Books by M.D. Mehl-Madrona

Released: Feb. 18, 1997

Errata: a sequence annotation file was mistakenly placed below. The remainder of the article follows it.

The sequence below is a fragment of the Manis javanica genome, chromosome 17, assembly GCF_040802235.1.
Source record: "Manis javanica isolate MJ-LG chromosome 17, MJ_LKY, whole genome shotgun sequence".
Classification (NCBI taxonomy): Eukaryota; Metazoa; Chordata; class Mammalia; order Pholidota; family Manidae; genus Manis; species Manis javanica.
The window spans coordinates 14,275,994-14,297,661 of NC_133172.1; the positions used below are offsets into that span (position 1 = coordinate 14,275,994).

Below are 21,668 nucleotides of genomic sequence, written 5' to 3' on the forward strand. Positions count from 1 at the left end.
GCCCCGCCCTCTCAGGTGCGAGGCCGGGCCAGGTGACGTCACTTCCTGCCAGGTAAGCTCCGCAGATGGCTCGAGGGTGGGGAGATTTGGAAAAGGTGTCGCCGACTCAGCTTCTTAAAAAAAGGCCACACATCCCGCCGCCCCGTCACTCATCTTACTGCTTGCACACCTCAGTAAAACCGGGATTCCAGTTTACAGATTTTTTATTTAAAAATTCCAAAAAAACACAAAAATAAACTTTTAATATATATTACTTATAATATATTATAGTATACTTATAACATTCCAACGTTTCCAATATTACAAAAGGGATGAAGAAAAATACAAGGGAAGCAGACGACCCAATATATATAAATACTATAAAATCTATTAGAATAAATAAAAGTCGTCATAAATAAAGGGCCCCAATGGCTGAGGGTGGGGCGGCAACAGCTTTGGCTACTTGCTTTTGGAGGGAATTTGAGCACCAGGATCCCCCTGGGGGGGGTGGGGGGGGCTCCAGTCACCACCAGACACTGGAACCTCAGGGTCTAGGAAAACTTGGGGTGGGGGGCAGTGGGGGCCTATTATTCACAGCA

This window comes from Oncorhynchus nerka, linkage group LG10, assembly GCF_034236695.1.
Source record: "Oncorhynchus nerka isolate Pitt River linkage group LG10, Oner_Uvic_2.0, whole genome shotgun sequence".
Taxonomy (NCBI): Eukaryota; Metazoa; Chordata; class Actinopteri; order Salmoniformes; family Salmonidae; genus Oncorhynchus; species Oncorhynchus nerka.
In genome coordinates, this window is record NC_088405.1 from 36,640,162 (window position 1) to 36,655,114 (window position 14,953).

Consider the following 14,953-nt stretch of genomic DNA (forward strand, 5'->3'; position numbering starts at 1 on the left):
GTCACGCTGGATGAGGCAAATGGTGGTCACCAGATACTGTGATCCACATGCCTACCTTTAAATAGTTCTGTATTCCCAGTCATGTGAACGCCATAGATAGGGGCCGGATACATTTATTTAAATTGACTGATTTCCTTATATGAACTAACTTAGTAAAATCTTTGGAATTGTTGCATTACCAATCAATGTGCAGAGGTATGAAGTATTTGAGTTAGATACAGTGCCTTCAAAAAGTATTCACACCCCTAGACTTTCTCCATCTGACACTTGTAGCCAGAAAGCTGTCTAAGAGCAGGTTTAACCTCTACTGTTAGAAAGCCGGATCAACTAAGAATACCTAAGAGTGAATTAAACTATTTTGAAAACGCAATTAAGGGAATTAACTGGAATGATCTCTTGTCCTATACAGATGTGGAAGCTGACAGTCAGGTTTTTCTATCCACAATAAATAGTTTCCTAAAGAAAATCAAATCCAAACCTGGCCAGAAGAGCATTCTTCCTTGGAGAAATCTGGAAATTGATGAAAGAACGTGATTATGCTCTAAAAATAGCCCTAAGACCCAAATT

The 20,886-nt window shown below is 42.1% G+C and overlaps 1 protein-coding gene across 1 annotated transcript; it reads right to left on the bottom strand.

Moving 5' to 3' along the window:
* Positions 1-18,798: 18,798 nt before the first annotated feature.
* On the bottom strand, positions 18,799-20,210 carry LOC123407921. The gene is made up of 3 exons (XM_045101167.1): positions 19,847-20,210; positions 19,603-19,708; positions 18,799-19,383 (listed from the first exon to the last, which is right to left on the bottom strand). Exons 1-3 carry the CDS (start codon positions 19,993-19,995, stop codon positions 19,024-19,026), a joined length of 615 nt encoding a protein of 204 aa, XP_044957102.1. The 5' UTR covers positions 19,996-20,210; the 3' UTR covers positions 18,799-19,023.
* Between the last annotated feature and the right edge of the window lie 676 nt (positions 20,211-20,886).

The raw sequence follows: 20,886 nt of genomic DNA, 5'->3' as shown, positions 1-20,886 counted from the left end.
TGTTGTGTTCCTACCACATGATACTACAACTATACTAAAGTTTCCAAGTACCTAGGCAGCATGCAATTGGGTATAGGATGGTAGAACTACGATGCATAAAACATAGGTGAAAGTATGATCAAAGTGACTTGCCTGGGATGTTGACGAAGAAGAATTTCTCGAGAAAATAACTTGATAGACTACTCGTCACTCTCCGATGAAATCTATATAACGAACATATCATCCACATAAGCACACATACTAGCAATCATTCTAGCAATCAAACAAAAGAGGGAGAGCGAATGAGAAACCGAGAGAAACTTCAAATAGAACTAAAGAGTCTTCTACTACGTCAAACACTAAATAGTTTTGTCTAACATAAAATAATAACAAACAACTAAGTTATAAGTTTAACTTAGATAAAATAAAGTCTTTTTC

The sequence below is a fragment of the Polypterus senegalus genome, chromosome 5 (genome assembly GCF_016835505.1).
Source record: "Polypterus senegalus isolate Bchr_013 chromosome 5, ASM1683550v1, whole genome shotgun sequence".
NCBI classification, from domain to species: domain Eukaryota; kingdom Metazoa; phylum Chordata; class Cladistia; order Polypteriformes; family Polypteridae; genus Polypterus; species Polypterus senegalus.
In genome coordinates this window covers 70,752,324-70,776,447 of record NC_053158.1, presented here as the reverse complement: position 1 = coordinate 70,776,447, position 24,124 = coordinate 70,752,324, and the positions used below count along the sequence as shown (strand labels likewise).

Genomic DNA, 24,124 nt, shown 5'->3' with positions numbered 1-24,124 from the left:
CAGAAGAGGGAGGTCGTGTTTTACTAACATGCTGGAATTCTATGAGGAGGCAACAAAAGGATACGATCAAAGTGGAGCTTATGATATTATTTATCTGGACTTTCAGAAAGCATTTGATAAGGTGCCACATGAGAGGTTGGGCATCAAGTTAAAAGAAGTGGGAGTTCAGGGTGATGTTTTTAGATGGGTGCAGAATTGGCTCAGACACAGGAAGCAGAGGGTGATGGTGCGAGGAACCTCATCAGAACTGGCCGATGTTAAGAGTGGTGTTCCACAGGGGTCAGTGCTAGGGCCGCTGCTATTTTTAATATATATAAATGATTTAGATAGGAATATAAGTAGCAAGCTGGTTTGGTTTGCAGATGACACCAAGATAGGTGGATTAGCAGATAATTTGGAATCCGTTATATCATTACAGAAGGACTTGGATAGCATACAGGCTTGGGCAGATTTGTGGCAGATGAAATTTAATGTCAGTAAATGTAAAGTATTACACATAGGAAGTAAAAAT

A treatise on ``half-breed'' medicine that partakes of both Anglo and Native American traditions but is at home in neither. Mehl-Madrona, who now teaches family-practice medicine at the University of Hawaii, offers two books in one. The first is an account of the education of a doctor, one that often veers into self-importance (``I have always believed I have a mission on earth'') but that may prove instructive for anyone tempted to enter medical training. The second is a look at Native American healing practices, and it is even less satisfying. The literature of Native American medicine is already peppered with naive and uncritical texts that suggest that healing techniques can be divorced from their cultural contexts and readily adapted elsewhere. Mehl-Madrona contributes to this notion of mix-and-match doctoring: ``The medicine passed in a dipper around the circle,'' he writes in a description of a healing ceremony. ``Everyone took a sip. Then we passed the dipper again, pouring water on our heads to open the crown chakras.'' (Hanta yoga, anyone?) The author, who claims Cherokee ancestry, is clearly a longtime student of Native American traditions, and he discusses some of them with welcome clarity. He inclines, however, to a mysticism that will discomfort some readers, as in his description of an encounter with a curious rattlesnake during healing ceremonies in the Arizona desert (``its head rested on my shoulder, and its rattle massaged my foot''). Elsewhere Mehl-Madrona writes, ``Native American spirituality is a gift to us from North America itself. . . . Native American people have been preservers of this spiritual path for centuries, but they do not own it.'' This position is likely to appall cultural purists, but it will comfort browsers in the great department store of spiritual salves that is the New Age. (Author tour) Read full book review >